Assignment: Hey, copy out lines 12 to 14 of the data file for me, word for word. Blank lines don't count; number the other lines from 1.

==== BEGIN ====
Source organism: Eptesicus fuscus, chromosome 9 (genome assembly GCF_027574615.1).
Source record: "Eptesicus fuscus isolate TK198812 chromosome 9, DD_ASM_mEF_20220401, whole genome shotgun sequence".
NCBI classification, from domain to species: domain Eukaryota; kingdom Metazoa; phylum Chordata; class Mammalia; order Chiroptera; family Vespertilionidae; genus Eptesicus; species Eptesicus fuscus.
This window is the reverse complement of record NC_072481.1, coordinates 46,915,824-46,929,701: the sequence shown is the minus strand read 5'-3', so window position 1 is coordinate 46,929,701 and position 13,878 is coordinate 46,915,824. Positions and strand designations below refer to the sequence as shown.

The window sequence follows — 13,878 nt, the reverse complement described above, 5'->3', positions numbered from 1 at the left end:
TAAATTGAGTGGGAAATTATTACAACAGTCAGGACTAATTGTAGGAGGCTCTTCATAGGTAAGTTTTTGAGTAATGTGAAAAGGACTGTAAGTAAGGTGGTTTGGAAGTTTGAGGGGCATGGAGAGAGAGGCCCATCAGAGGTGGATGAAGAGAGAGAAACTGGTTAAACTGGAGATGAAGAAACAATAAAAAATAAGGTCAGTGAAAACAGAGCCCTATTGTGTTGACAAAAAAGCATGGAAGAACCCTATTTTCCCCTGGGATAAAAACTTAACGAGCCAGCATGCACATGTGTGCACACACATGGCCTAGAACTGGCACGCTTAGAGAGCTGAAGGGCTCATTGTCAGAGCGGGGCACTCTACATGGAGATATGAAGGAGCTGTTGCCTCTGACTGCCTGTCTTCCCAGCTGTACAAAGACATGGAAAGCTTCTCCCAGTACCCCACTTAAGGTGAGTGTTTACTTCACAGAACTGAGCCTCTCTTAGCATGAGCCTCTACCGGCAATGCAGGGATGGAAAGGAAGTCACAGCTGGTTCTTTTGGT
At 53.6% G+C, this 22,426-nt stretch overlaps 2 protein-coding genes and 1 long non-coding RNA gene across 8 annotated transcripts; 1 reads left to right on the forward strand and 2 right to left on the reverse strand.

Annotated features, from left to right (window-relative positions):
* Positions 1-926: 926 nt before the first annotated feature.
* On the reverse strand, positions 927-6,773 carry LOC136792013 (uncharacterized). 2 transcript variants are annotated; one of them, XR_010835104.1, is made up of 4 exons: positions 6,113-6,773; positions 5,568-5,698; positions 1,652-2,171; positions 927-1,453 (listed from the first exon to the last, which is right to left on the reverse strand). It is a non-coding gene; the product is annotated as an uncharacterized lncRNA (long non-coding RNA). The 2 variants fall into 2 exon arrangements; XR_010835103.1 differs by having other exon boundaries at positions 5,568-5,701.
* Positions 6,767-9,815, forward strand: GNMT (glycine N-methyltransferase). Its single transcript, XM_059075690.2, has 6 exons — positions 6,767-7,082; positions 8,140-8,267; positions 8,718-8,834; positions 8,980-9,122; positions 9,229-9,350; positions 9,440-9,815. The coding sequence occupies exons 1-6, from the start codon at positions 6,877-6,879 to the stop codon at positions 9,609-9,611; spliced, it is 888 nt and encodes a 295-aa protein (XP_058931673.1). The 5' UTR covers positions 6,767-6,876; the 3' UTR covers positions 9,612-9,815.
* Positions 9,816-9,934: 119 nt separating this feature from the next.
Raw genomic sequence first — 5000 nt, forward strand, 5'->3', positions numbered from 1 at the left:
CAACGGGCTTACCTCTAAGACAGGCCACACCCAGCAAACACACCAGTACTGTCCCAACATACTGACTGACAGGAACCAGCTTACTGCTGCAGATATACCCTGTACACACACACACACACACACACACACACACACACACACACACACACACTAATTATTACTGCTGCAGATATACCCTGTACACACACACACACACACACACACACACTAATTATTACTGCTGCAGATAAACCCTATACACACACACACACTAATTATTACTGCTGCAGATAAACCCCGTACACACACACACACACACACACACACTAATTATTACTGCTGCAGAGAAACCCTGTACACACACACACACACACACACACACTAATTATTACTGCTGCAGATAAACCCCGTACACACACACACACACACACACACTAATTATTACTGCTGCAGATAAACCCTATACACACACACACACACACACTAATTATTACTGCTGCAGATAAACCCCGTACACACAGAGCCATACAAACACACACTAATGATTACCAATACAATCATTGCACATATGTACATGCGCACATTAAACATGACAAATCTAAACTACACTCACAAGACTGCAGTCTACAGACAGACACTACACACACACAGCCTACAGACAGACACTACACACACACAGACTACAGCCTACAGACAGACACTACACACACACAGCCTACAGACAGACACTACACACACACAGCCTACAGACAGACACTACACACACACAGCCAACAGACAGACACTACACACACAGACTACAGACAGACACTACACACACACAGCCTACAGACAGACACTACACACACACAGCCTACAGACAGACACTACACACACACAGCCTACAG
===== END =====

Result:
* Positions 9,816-9,934: 119 nt separating this feature from the next.
Raw genomic sequence first — 5000 nt, forward strand, 5'->3', positions numbered from 1 at the left:
CAACGGGCTTACCTCTAAGACAGGCCACACCCAGCAAACACACCAGTACTGTCCCAACATACTGACTGACAGGAACCAGCTTACTGCTGCAGATATACCCTGTACACACACACACACACACACACACACACACACACACACACACACACACTAATTATTACTGCTGCAGATATACCCTGTACACACACACACACACACACACACACACTAATTATTACTGCTGCAGATAAACCCTATACACACACACACACTAATTATTACTGCTGCAGATAAACCCCGTACACACACACACACACACACACACACTAATTATTACTGCTGCAGAGAAACCCTGTACACACACACACACACACACACACACTAATTATTACTGCTGCAGATAAACCCCGTACACACACACACACACACACACACTAATTATTACTGCTGCAGATAAACCCTATACACACACACACACACACACTAATTATTACTGCTGCAGATAAACCCCGTACACACAGAGCCATACAAACACACACTAATGATTACCAATACAATCATTGCACATATGTACATGCGCACATTAAACATGACAAATCTAAACTACACTCACAAGACTGCAGTCTACAGACAGACACTACACACACACAGCCTACAGACAGACACTACACACACACAGACTACAGCCTACAGACAGACACTACACACACACAGCCTACAGACAGACACTACACACACACAGCCTACAGACAGACACTACACACACACAGCCAACAGACAGACACTACACACACAGACTACAGACAGACACTACACACACACAGCCTACAGACAGACACTACACACACACAGCCTACAGACAGACACTACACACACACAGCCTACAG